Corvus cornix

Corvus cornix

The hooded crow (Corvus cornix Linnaeus, 1758) is a bird belonging to the Corvidae family.

Systematic –
From a systematic point of view it belongs to the Eukaryota Domain, Animalia Kingdom, Sub-Kingdom Eumetazoa, Superphylum Deuterostomia, Phylum Chordata, Subphylum Vertebrata, Infraphylum Gnathostomata, Superclass Tetrapoda, Aves Class, Subclass Neornithes, Superorder Neognathae, Suborder, Order, Passe. Corvoidea, Family Corvidae and therefore to the Genus Corvus and to the Species C. cornix.
Four subspecies of this species are recognized, with the related ranges:
– Corvus cornix cornix Linnaeus, 1758; the nominal subspecies, widespread in the European portion of the range occupied by the species;
– Corvus cornix sharpii Oates, 1889; widespread east of the Urals to Enisej, as well as in the south of the Balkans, in Crete and in southern Italy;
– Corvus cornix pallescens (Madarász, 1904); widespread in the Levant;
– Corvus cornix capellanus Sclater, 1877; widespread along the Euphrates from Kirkuk to Bushehr.
According to some authors, the latter species should be classified as a separate species.

Geographical Distribution and Habitat –
The hooded crow lives in a rather vast range extending from Northern Europe (Faroe Islands, Scottish Highlands, Isle of Man, Ireland, Fennoscandia, Denmark) to Central Siberia through Eastern Europe, European Russia, the Balkans, the peninsula Italian (including islands), Turkey, the Caucasus, Central Asia (east to the western slopes of Pamir), south to the Iranian coast of the Persian Gulf, Mesopotamia and the Mediterranean coasts of the Near East and Egypt north-eastern: the species is also present in Crete, Corsica and Cyprus.
Its preferential habitat is that of areas with alternating open spaces where to look for food and tree-lined spots or isolated trees where to nest and spend the night. However, Corvus cornix has adapted very well to urbanization, colonizing rural, suburban and urban cultivated areas, showing that it does not have an absolute need for tree cover and adapting to feed on waste and leftovers and to nest on tall buildings, antennas or towers.

Description –
The crow is a medium-sized bird with two indistinguishable sexes, with a length of 43-52 cm, a wingspan of 92-100 cm and a weight of 360 – 370 g.
Often confused with the crow, Corvus corax, or with the black crow, Corvus corone corone, the gray crow, Corvus corone cornix, it is recognized for the intermediate size between the other two species and for the typical gray coloration of the chest and back, while wings, tail and head are black.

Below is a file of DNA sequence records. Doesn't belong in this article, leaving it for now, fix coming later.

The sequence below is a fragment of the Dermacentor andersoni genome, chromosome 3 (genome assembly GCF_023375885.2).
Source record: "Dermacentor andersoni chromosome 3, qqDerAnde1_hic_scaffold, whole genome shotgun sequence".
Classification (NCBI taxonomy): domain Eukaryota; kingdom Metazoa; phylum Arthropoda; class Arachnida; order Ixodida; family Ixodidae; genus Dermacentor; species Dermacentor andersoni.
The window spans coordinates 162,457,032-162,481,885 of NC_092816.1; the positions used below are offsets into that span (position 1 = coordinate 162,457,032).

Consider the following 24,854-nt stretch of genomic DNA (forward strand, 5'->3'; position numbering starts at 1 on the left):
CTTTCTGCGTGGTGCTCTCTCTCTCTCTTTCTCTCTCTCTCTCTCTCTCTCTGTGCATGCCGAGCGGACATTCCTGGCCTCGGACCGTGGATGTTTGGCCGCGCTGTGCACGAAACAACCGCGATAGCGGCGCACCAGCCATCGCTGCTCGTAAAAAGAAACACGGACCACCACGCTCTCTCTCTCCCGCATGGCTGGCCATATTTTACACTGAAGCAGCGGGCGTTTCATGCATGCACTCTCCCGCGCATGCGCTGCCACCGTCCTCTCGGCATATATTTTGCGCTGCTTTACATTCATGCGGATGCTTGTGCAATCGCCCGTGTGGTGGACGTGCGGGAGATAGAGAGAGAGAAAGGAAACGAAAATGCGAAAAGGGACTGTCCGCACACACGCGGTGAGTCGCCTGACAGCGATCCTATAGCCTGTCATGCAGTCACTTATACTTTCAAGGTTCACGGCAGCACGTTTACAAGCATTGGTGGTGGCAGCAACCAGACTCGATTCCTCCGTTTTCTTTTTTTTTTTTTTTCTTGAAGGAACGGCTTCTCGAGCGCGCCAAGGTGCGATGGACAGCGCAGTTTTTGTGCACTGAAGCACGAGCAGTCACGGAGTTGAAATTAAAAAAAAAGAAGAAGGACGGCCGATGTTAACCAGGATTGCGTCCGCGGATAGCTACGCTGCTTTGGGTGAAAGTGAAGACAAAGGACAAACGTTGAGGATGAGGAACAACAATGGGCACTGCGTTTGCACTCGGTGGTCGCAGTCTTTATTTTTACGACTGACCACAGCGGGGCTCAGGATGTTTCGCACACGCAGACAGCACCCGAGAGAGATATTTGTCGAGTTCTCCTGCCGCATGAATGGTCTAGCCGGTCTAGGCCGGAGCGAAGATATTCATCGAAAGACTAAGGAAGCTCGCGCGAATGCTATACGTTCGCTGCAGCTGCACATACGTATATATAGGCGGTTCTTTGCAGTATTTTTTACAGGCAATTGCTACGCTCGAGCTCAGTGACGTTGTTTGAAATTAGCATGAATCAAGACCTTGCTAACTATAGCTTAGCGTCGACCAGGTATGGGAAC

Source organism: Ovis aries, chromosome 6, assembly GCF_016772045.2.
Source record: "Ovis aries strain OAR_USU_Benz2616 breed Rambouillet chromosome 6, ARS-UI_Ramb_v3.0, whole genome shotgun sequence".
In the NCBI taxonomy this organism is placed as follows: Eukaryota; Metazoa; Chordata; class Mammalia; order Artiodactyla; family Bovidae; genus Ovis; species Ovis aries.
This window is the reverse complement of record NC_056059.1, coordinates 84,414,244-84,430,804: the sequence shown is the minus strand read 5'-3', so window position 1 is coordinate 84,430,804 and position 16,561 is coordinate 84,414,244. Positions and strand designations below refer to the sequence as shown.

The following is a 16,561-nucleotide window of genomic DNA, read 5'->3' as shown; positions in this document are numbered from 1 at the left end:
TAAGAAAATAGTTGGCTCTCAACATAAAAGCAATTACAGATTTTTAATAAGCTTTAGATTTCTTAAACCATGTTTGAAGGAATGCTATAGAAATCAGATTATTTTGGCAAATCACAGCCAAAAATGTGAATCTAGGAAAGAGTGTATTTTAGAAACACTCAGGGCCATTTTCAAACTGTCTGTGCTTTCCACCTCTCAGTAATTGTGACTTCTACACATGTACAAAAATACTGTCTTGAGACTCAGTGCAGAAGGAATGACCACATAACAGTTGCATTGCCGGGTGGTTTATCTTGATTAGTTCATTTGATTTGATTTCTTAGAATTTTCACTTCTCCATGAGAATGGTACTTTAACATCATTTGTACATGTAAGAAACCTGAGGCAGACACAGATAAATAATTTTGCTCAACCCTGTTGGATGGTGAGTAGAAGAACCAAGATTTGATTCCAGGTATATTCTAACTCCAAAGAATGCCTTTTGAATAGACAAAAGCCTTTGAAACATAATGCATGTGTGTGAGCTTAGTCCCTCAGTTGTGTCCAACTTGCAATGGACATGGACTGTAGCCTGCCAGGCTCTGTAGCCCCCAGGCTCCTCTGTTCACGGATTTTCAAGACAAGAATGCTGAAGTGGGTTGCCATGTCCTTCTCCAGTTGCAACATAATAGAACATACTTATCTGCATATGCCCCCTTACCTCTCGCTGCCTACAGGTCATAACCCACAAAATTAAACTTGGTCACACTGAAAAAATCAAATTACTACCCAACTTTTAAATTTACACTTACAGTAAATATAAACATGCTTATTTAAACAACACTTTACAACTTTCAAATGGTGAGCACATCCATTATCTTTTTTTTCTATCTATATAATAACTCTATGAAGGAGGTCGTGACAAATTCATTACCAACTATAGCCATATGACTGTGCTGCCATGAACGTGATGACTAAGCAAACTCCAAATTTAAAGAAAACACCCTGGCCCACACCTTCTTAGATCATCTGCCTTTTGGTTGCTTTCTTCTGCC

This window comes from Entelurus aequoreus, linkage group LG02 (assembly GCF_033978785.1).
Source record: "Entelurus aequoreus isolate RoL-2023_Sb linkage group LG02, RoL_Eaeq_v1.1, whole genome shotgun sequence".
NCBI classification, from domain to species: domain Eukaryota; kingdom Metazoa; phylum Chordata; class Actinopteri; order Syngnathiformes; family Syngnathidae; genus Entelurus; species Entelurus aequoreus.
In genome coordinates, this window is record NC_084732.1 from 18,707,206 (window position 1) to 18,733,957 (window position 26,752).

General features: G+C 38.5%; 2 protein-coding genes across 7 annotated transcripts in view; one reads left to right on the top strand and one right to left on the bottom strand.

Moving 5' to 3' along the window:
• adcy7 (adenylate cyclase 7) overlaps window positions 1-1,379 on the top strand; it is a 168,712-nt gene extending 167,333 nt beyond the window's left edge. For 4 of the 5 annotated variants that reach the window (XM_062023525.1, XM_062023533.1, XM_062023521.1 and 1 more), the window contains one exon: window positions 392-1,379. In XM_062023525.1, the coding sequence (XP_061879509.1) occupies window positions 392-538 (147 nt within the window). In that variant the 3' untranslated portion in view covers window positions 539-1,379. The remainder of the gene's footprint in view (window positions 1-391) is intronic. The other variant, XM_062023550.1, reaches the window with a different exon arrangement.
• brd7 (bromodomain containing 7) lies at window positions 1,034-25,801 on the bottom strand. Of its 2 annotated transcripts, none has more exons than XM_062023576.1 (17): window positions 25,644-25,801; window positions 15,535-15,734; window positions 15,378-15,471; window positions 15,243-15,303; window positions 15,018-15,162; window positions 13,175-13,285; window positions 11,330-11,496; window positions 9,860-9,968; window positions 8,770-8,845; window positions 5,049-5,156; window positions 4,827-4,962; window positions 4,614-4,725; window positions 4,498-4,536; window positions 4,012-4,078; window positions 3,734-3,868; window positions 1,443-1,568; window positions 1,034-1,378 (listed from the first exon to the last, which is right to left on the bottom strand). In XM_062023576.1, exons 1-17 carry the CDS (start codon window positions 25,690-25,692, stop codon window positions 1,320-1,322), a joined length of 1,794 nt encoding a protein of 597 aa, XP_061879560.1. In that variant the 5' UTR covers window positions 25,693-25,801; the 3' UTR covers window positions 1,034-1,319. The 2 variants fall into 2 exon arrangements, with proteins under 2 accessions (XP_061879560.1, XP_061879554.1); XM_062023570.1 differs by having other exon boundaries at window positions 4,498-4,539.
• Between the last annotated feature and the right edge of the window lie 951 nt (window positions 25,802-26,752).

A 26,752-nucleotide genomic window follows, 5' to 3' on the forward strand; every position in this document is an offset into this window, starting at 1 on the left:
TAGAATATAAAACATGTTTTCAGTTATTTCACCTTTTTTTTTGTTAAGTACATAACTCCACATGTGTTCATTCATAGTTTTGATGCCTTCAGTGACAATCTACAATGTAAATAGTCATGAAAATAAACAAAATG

The head has a rounded shape with a receding forehead, a strong, conical beak with a slightly hooked tip, a robust neck, long fingered wings, strong legs and a square-shaped, medium-length tail.
The plumage is glossy black on the head, chest, wings (coverts and remiges) and tail: the rest of the wings, back, rump, undertail, sides, belly and scapular area, on the other hand, are (as can be understood from the common name ) of ash gray color. In the black areas of the body, especially on the face and chest, there are metallic reflections of green or purple color, very evident when the animal is in direct light.
The beak and legs are black: the eyes are dark brown instead.
The call of these birds consists of a harsh craaak and usually repeated three times: some calls, often those emitted from high perches, have territorial significance, such as the so-called miewing call (literally meow) emitted while the animal performs rhythmic bows of the head and of the back.

Biology –
Corvus cornix is ​​a monogamous species in which couples stay together for years, not infrequently for life.
The start of the breeding season is in the middle of March and can go to the end of May, with the populations of the colder areas (Northern Scotland, Faroe Islands, Northern Russia) starting to reproduce later, starting in May or from June, while those of the warmer areas (Persian Gulf) begin to nest already in February.
Generally there is a single brood a year, starting a second one if the first is lost for some reason during the initial stages (construction of the nest or hatching of the eggs).
Both male and female collaborate in the construction of the nest, which is usually built between the branches of a large isolated tree or on a steep rock wall, but not rarely also on a building or a human construction.
The appearance of the nest is voluminous and cup-shaped, very similar to that of the black crow and, this is made above all with twigs and vegetable fibers, taking care to line the inside with softer material: in coastal areas, inside algae and aquatic plants are added to the framework of the nest, while in urban areas the use of synthetic materials prevails for its construction: it is not uncommon for bones of small animals to be added to the external portion of the nest.